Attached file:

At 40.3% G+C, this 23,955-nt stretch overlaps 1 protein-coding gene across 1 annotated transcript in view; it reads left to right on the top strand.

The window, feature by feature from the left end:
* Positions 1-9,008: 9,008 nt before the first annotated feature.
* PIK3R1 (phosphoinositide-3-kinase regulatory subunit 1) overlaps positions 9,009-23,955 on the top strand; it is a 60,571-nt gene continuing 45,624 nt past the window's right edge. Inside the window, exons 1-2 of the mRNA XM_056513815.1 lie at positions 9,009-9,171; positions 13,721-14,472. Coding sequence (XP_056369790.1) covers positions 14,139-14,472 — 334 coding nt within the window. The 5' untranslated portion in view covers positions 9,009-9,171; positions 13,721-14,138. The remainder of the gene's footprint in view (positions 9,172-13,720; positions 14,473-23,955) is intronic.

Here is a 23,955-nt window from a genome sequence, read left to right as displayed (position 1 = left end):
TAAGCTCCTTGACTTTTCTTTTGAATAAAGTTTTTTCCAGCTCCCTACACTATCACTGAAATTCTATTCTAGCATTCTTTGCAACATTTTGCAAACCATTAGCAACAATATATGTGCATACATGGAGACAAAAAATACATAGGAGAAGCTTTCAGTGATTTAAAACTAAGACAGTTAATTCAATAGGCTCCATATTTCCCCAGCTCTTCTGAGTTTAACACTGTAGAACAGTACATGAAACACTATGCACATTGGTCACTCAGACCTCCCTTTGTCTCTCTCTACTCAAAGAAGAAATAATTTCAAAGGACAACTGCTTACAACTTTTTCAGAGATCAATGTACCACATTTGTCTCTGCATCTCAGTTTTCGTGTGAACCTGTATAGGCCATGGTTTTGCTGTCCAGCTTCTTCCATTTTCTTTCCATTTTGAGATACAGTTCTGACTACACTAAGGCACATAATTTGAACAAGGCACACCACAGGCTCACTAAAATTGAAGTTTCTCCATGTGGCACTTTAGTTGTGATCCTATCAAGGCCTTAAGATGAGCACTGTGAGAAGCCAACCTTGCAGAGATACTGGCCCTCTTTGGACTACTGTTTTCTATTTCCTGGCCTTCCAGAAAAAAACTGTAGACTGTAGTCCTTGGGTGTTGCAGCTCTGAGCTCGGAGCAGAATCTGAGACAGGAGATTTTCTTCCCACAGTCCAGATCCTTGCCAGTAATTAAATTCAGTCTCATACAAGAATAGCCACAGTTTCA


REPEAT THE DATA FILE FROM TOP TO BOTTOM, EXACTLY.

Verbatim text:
At 40.3% G+C, this 23,955-nt stretch overlaps 1 protein-coding gene across 1 annotated transcript in view; it reads left to right on the top strand.

The window, feature by feature from the left end:
* Positions 1-9,008: 9,008 nt before the first annotated feature.
* PIK3R1 (phosphoinositide-3-kinase regulatory subunit 1) overlaps positions 9,009-23,955 on the top strand; it is a 60,571-nt gene continuing 45,624 nt past the window's right edge. Inside the window, exons 1-2 of the mRNA XM_056513815.1 lie at positions 9,009-9,171; positions 13,721-14,472. Coding sequence (XP_056369790.1) covers positions 14,139-14,472 — 334 coding nt within the window. The 5' untranslated portion in view covers positions 9,009-9,171; positions 13,721-14,138. The remainder of the gene's footprint in view (positions 9,172-13,720; positions 14,473-23,955) is intronic.

Here is a 23,955-nt window from a genome sequence, read left to right as displayed (position 1 = left end):
TAAGCTCCTTGACTTTTCTTTTGAATAAAGTTTTTTCCAGCTCCCTACACTATCACTGAAATTCTATTCTAGCATTCTTTGCAACATTTTGCAAACCATTAGCAACAATATATGTGCATACATGGAGACAAAAAATACATAGGAGAAGCTTTCAGTGATTTAAAACTAAGACAGTTAATTCAATAGGCTCCATATTTCCCCAGCTCTTCTGAGTTTAACACTGTAGAACAGTACATGAAACACTATGCACATTGGTCACTCAGACCTCCCTTTGTCTCTCTCTACTCAAAGAAGAAATAATTTCAAAGGACAACTGCTTACAACTTTTTCAGAGATCAATGTACCACATTTGTCTCTGCATCTCAGTTTTCGTGTGAACCTGTATAGGCCATGGTTTTGCTGTCCAGCTTCTTCCATTTTCTTTCCATTTTGAGATACAGTTCTGACTACACTAAGGCACATAATTTGAACAAGGCACACCACAGGCTCACTAAAATTGAAGTTTCTCCATGTGGCACTTTAGTTGTGATCCTATCAAGGCCTTAAGATGAGCACTGTGAGAAGCCAACCTTGCAGAGATACTGGCCCTCTTTGGACTACTGTTTTCTATTTCCTGGCCTTCCAGAAAAAAACTGTAGACTGTAGTCCTTGGGTGTTGCAGCTCTGAGCTCGGAGCAGAATCTGAGACAGGAGATTTTCTTCCCACAGTCCAGATCCTTGCCAGTAATTAAATTCAGTCTCATACAAGAATAGCCACAGTTTCA